Vincent van Gogh
"...suffering as I am, I cannot do without something greater than myself, something which is my life -- the power to create. And if, deprived of the physical power, one tries to create thoughts instead of children, one is still very much part of humanity. And in my pictures I want to say something consoling, as music does. I want to paint men and women with a touch of the eternal, whose symbol was once the halo, which we try to convey by the very radiance and vibrancy of our colouring."
- letter to his brother Theo, 3 September 1888
Van Gogh's tragic and tempestuous life and lack of recognition during his own lifetime have now become the stuff of legend. The son of a Dutch pastor, van Gogh was a schoolteacher in England and a missionary to the desperately poor coal miners of Belgium before he taught himself to paint. In many ways, including the fact that he served no apprenticeship, sold no paintings, and laboured in almost total isolation, poverty, and obscurity, van Gogh is the prototype of the popular idea of the modern artist who sees art both as a calling and as a catharsis, and not as a profession, as was still considered by many artists in the second half of the nineteenth-century. It is apparent from van Gogh's letters that for him art was a source of spiritual experience and inspiration. Aside from his Dutch heritage, he was especially influenced by Degas, Seurat, Toulouse-Lautrec, and Gaugin. But although he partially built his style on these artists, he evolved an idiom expressive of his own passionate, open mind and heart. Trusting, innocent, and sometimes naively credulous, van Gogh was also a highly sophisticated artist with great formal skill.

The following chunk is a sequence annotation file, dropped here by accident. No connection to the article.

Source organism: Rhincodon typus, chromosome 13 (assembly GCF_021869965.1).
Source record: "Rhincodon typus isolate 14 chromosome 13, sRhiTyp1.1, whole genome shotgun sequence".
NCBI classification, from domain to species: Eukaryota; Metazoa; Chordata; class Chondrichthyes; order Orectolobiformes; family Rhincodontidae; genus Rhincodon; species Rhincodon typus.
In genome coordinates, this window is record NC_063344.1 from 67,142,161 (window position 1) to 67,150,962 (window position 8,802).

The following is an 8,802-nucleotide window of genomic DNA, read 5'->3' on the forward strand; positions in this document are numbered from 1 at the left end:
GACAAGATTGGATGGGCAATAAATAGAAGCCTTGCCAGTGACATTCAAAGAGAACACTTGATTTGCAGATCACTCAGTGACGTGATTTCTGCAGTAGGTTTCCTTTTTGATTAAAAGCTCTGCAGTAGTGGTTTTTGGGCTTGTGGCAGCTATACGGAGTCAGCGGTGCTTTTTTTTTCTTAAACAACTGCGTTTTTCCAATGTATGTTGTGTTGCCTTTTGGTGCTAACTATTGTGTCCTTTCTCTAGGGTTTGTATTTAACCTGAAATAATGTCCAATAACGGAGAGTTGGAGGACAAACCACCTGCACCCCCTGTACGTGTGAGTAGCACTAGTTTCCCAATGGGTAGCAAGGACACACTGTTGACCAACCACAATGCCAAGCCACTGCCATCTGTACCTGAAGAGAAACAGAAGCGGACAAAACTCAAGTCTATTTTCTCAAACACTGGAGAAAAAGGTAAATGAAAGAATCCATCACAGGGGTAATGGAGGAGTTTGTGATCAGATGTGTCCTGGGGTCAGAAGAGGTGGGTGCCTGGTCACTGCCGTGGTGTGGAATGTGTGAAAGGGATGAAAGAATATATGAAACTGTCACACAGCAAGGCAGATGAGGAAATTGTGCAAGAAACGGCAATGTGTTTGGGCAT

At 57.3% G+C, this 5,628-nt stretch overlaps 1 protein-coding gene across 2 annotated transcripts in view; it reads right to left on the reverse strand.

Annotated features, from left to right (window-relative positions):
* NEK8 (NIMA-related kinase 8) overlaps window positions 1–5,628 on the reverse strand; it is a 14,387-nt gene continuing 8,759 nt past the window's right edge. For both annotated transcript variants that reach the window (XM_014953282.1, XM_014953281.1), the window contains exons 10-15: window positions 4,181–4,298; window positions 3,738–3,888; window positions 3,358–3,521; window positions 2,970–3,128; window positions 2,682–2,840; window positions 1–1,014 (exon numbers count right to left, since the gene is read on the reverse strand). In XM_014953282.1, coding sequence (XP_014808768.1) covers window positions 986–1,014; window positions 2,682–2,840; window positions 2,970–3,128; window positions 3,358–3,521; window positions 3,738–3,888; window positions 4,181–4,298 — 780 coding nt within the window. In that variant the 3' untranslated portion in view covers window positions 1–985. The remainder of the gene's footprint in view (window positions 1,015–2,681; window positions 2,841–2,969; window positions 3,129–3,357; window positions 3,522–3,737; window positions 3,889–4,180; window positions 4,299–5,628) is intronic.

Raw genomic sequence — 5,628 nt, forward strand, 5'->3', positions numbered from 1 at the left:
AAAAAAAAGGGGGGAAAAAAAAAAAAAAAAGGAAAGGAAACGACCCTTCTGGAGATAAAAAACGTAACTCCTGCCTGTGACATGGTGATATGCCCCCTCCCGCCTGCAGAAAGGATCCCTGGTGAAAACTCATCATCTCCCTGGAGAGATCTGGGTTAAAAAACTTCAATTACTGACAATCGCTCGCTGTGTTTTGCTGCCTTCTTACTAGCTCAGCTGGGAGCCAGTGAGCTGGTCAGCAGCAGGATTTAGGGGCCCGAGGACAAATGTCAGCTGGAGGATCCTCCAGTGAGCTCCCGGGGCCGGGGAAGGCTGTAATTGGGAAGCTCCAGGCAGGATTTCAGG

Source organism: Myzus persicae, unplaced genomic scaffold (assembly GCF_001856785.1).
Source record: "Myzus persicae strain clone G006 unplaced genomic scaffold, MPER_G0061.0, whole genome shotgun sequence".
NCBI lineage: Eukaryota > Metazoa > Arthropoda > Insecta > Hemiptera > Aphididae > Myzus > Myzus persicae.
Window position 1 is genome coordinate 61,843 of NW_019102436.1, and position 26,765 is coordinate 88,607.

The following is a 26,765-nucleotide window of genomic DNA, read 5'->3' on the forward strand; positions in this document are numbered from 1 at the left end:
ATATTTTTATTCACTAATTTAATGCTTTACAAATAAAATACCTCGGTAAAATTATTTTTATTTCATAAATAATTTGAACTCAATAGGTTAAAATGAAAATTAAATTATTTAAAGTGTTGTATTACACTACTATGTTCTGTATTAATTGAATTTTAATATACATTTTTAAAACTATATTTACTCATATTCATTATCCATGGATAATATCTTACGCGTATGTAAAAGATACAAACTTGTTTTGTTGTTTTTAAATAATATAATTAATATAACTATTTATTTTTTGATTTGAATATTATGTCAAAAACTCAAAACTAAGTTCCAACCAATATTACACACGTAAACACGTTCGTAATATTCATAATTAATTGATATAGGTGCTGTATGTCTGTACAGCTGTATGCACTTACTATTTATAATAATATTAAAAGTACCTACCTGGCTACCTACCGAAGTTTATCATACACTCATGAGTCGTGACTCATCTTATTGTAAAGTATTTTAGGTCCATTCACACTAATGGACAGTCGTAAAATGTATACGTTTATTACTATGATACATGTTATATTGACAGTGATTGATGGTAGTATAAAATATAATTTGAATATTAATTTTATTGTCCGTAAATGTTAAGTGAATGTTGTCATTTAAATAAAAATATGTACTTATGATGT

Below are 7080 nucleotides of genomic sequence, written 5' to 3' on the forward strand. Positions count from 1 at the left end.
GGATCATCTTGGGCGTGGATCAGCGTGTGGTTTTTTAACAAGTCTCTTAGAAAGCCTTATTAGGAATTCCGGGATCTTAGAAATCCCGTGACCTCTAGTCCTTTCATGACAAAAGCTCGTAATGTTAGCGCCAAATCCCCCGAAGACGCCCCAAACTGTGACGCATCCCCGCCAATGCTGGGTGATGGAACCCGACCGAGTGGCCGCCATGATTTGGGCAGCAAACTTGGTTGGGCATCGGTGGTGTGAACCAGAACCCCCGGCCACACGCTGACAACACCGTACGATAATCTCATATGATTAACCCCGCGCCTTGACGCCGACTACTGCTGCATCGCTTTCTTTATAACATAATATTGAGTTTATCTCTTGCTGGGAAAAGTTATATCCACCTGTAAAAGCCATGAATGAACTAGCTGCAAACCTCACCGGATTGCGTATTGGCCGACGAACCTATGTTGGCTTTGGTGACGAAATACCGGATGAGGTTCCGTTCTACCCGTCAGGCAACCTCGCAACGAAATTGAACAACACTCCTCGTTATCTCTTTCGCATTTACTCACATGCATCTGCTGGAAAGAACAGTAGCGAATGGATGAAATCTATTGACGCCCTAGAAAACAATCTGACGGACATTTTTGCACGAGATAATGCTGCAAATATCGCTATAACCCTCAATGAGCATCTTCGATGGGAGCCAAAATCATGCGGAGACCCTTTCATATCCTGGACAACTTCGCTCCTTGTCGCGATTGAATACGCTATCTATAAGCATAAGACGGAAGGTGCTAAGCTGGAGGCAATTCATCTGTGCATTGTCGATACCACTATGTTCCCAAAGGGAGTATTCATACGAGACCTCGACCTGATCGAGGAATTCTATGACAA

Certainly the greatest period of van Gogh's short but highly productive career came at the end of his life, when he moved to the south of France, where, amidst bouts of serious mental illness, he produced a series of fervid paintings. Using much of what he had learned about form and colour from the Impressionists, but in a more expressive, personal way, van Gogh created summary forms with a heavily loaded brush. It is common to attempt connections between van Gogh's mental breakdowns and his style, but such simple linkages seem quite out of place with paintings like the Night Cafe, a picture of emotional turbulence conceived and executed with care and rationality.
That same intensity is seen again the self-portrait of January 1889, with the artist's head still bandaged from the recent self-mutilation of his ear. In the painting, the forms have been carefully constructed and defined by hundreds of brushstrokes of pure colour, which give the coat, face, and hat a bursting energy, even though there are very few colours in this painting - the blue of the coat, the black of the fur hat, the flesh colours, and the background. Above all, it is the haunting face with its deeply troubled eyes that rivets one's attention and sympathy and serves as the focus.
Not long after this incident, van Gogh was sent to the asylum of Saint-Rémy, where he painted between recurrent spells of insanity, and was treated by Dr Paul-Ferdinand Gachet, an artist himself and early supporter of the derided Impressionist painters. The troubled and prolific van Gogh produced over eight hundred paintings in his twenty-year career before committing suicide in 1890.
contributed by Gifford, Katya